100 Greatest Women On Coins Series: Florence Nightingale

It seems to be a pattern of the past, and also the current norm, that women succeed the most when bucking societal traditions and carving a path of most resistance. Women have spent a lifetime having their life already planned out for them from the time they are born. However, paths are meant to be taken differently for everyone, and that is especially true of our next entry in the 100 Greatest Women On Coins series. With help from author Ron Guth, we take a closer look at this top 20 pick in Whitman Publishing’s compilation.

#17 - Florence Nightingale

Born in May 1820 in Florence, Italy, Florence belonged to a wealthy family that moved back to England after her birth. She was homeschooled by her father and took particularly well to mathematics. As she grew older, her family had expectations that she would marry and have children. However, Florence had other plans and answered a call to service that would take form through nursing.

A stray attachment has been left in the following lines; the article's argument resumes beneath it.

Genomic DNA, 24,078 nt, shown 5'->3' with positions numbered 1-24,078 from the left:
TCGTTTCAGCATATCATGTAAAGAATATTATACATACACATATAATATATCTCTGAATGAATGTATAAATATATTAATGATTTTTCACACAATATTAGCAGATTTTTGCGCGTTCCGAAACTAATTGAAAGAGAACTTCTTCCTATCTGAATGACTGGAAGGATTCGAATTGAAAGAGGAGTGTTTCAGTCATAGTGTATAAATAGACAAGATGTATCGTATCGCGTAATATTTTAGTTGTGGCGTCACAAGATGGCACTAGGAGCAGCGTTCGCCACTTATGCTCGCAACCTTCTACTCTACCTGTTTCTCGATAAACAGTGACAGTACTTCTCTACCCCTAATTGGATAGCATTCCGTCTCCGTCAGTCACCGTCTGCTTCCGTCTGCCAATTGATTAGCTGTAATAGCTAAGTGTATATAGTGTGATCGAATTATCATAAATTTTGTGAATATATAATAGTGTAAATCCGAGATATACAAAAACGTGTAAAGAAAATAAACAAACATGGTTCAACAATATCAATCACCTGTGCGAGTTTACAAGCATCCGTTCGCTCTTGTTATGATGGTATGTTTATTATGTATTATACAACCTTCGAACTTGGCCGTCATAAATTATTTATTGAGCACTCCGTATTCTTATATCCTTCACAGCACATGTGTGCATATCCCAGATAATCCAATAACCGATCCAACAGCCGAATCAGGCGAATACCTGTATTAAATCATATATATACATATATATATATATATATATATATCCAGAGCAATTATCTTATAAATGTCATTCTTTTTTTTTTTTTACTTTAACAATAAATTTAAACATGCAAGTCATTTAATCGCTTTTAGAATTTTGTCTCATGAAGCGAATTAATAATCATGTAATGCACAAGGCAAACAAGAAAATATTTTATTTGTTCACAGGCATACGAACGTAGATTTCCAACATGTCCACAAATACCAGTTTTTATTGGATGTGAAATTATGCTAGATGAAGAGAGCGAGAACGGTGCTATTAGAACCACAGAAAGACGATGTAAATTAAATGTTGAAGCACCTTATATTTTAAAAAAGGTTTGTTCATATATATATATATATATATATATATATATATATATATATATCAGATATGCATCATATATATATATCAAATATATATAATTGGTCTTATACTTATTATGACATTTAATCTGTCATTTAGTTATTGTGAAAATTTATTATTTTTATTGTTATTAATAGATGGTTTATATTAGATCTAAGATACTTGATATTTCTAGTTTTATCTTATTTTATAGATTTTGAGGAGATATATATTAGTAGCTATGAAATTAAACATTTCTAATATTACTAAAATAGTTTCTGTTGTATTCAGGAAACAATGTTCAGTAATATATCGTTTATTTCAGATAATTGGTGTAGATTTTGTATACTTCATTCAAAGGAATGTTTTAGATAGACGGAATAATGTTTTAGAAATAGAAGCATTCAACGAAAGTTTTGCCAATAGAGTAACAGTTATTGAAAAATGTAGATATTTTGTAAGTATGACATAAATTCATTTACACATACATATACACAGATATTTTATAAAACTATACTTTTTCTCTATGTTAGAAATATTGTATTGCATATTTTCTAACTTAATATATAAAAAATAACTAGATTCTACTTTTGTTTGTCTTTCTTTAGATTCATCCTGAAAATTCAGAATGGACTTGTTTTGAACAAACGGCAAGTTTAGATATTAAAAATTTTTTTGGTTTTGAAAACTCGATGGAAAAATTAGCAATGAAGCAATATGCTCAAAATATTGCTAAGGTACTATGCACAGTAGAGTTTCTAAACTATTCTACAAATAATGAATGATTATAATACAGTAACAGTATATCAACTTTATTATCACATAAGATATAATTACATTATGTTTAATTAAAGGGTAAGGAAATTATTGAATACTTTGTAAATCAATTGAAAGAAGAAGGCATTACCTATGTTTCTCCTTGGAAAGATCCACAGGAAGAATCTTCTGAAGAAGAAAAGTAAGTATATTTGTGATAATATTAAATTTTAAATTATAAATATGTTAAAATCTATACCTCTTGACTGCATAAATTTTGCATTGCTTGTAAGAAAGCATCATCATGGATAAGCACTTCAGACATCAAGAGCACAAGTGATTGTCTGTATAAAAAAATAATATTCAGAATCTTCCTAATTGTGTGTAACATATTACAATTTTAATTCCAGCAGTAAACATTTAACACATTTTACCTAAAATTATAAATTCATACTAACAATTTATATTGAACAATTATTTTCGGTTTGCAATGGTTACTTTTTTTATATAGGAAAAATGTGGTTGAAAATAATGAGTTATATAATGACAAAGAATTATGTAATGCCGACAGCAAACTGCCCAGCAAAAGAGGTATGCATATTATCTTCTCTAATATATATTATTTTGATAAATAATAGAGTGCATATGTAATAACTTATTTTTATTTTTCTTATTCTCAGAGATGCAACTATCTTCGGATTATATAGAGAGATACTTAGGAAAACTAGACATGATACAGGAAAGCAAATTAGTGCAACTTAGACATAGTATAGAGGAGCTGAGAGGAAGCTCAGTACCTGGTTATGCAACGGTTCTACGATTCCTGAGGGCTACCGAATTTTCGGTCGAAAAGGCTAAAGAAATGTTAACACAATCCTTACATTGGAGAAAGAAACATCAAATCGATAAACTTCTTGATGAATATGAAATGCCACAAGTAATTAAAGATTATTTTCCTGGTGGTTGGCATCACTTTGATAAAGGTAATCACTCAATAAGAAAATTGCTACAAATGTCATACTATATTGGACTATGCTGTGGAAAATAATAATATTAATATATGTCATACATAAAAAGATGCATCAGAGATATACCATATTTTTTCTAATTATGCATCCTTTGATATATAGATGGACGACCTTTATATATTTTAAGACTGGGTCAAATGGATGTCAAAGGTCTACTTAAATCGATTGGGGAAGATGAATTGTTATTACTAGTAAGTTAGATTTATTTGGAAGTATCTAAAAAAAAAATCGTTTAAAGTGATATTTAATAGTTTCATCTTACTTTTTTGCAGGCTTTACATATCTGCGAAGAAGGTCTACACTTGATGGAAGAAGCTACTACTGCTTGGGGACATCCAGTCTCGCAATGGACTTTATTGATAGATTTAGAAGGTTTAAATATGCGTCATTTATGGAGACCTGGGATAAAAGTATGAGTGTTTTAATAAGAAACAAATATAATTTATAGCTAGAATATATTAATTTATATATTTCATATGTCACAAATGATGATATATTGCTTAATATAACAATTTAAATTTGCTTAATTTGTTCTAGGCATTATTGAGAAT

She persisted through her family’s objections and ended up travelling with a team of nurses to the British hospital at Scutari in 1854 during the Crimean War. Right away she realized that the terrible conditions of the hospital were to be corrected as she helped improve sanitation and hygiene in addition to preparing food and taking care of the rodent problem. Her work would land her recognition at home through poems, broadsheets (newspaper), and songs as the death rate seemingly declined in the military hospitals.

Other than her physical work, Florence was also responsible for publishing nearly 150 letters, articles, books, and reports on a number of subjects between 1851 and 1905. Her book “Notes on Nursing” from 1859 would end up becoming a textbook for nursing theory.

Florence has appeared on a number of coins throughout history, including a 2004 issue from the country of Alderney, a Channel Island in the Bailiwick of Guernsey in the United Kingdom. It was a gold 5-pound coin that depicted Florence and the nickname she received while making late-night rounds in hospitals, “Lady With the Lamp.”

According to Guth, collecting coins with Florence Nightingale is easy and reasonably priced.